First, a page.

Agreement on key issues and position.

Issues and positions being written about in specialist water / sanitation journal.

Strong message at WWF on key issues and position.

(Case study developed by Belinda U. Calaguas, March 1999, as part of the BOND training

What kind of monitoring indicators are there?

The range of indicators is infinite.
Try at least a couple of techniques and aim to monitor the change across a range of your stakeholders. Remember each stakeholder will have different motivations that may affect the data you collect. For instance decision-makers may like to give the impression that they are beyond influence in order to discourage further lobbying. Remember, also that the 'results' of such monitoring will not directly reflect the quality of your work. Within both news and policy environments your ideas and issues will be competing with many other stories. Whether that leaves 'space' for your issue is largely a question of chance.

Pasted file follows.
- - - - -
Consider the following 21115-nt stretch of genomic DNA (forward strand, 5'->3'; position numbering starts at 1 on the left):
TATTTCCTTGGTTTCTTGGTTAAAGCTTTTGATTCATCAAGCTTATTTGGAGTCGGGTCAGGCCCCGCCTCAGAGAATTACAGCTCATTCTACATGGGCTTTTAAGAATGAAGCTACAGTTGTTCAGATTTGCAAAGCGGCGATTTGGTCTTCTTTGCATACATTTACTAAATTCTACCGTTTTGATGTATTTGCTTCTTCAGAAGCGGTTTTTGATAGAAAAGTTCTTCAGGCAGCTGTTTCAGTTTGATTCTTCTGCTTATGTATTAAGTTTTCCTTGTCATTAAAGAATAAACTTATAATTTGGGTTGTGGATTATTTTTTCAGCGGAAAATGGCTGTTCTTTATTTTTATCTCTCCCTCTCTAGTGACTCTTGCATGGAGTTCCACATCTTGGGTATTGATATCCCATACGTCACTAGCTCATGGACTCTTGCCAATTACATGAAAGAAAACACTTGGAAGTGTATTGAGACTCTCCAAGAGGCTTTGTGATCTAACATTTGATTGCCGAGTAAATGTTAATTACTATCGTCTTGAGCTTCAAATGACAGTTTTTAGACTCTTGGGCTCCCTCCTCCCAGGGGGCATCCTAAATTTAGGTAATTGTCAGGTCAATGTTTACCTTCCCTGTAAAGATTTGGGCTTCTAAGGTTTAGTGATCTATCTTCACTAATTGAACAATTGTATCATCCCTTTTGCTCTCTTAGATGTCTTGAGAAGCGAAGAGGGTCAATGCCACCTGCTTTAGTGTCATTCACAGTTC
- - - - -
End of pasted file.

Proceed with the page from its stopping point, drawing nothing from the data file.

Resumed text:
Monitoring your target

  • Record and observe changes in the rhetoric of your target audience. Keep a file of their statements over time.
  • What are they saying about you and your campaign?
  • Are they moving closer to your position, adapting to or adopting any of your language or philosophy??

    Monitoring your relationships

  • Record the frequency and content of conversations with external sources and target audiences.
  • Are you discussing new ideas? Are you becoming a confidante or a source of information or advice?

    Monitoring the media

  • Count column inches on your issue and the balance of pro and anti comment.
  • Count the number of mentions for your organisation.
  • Analyse whether media is adopting your language.

    Monitoring your reputation

  • Record the sources and numbers of inquiries that you receive as a result of your work.
  • Are you getting to the people you wanted to get to?
  • How and where have they heard of your work?
  • How accurate are their pre-conceptions about you and your work?

    Monitoring public opinion